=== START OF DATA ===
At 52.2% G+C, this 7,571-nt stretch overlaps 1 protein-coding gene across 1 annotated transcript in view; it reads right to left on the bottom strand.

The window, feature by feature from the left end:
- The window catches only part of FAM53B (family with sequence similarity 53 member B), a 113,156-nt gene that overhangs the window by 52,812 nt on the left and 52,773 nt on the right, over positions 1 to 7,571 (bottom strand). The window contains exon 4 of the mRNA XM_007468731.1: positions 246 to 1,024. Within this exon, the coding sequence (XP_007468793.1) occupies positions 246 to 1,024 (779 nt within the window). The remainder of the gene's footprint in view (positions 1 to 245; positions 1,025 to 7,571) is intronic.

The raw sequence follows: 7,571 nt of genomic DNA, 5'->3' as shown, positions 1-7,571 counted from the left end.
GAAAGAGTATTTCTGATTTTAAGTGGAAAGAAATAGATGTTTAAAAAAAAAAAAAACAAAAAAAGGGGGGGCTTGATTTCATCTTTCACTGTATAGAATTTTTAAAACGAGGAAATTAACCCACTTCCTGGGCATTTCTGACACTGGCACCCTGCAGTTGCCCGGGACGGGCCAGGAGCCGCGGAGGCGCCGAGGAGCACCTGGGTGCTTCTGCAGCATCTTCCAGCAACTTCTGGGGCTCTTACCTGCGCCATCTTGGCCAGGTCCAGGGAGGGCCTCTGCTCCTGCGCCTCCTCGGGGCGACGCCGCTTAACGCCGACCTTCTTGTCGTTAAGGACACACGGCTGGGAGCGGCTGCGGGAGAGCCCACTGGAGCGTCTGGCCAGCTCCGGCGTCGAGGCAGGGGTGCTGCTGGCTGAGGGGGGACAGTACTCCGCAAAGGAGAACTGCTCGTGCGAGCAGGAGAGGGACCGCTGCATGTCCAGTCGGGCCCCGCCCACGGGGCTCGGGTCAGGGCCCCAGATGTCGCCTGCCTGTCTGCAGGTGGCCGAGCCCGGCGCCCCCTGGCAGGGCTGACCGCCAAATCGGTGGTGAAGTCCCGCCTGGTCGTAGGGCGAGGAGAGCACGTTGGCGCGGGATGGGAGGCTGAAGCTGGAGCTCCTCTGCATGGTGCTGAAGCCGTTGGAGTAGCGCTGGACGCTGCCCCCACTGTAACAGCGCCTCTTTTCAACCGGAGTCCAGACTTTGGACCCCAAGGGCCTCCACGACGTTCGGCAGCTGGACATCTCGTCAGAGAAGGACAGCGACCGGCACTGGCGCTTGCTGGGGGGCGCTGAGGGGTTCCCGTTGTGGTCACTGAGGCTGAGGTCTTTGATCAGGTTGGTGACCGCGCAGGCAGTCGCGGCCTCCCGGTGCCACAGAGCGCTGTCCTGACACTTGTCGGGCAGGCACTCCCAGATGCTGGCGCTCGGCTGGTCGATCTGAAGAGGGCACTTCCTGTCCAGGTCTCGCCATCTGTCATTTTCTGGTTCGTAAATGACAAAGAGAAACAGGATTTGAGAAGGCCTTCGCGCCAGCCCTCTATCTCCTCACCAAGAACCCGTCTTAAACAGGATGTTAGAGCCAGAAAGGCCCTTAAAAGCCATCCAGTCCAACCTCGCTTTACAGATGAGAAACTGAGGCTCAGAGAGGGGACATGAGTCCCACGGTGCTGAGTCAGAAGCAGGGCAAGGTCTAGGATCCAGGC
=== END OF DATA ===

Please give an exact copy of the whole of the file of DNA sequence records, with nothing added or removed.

At 52.2% G+C, this 7,571-nt stretch overlaps 1 protein-coding gene across 1 annotated transcript in view; it reads right to left on the bottom strand.

The window, feature by feature from the left end:
- The window catches only part of FAM53B (family with sequence similarity 53 member B), a 113,156-nt gene that overhangs the window by 52,812 nt on the left and 52,773 nt on the right, over positions 1 to 7,571 (bottom strand). The window contains exon 4 of the mRNA XM_007468731.1: positions 246 to 1,024. Within this exon, the coding sequence (XP_007468793.1) occupies positions 246 to 1,024 (779 nt within the window). The remainder of the gene's footprint in view (positions 1 to 245; positions 1,025 to 7,571) is intronic.

The raw sequence follows: 7,571 nt of genomic DNA, 5'->3' as shown, positions 1-7,571 counted from the left end.
GAAAGAGTATTTCTGATTTTAAGTGGAAAGAAATAGATGTTTAAAAAAAAAAAAAACAAAAAAAGGGGGGGCTTGATTTCATCTTTCACTGTATAGAATTTTTAAAACGAGGAAATTAACCCACTTCCTGGGCATTTCTGACACTGGCACCCTGCAGTTGCCCGGGACGGGCCAGGAGCCGCGGAGGCGCCGAGGAGCACCTGGGTGCTTCTGCAGCATCTTCCAGCAACTTCTGGGGCTCTTACCTGCGCCATCTTGGCCAGGTCCAGGGAGGGCCTCTGCTCCTGCGCCTCCTCGGGGCGACGCCGCTTAACGCCGACCTTCTTGTCGTTAAGGACACACGGCTGGGAGCGGCTGCGGGAGAGCCCACTGGAGCGTCTGGCCAGCTCCGGCGTCGAGGCAGGGGTGCTGCTGGCTGAGGGGGGACAGTACTCCGCAAAGGAGAACTGCTCGTGCGAGCAGGAGAGGGACCGCTGCATGTCCAGTCGGGCCCCGCCCACGGGGCTCGGGTCAGGGCCCCAGATGTCGCCTGCCTGTCTGCAGGTGGCCGAGCCCGGCGCCCCCTGGCAGGGCTGACCGCCAAATCGGTGGTGAAGTCCCGCCTGGTCGTAGGGCGAGGAGAGCACGTTGGCGCGGGATGGGAGGCTGAAGCTGGAGCTCCTCTGCATGGTGCTGAAGCCGTTGGAGTAGCGCTGGACGCTGCCCCCACTGTAACAGCGCCTCTTTTCAACCGGAGTCCAGACTTTGGACCCCAAGGGCCTCCACGACGTTCGGCAGCTGGACATCTCGTCAGAGAAGGACAGCGACCGGCACTGGCGCTTGCTGGGGGGCGCTGAGGGGTTCCCGTTGTGGTCACTGAGGCTGAGGTCTTTGATCAGGTTGGTGACCGCGCAGGCAGTCGCGGCCTCCCGGTGCCACAGAGCGCTGTCCTGACACTTGTCGGGCAGGCACTCCCAGATGCTGGCGCTCGGCTGGTCGATCTGAAGAGGGCACTTCCTGTCCAGGTCTCGCCATCTGTCATTTTCTGGTTCGTAAATGACAAAGAGAAACAGGATTTGAGAAGGCCTTCGCGCCAGCCCTCTATCTCCTCACCAAGAACCCGTCTTAAACAGGATGTTAGAGCCAGAAAGGCCCTTAAAAGCCATCCAGTCCAACCTCGCTTTACAGATGAGAAACTGAGGCTCAGAGAGGGGACATGAGTCCCACGGTGCTGAGTCAGAAGCAGGGCAAGGTCTAGGATCCAGGC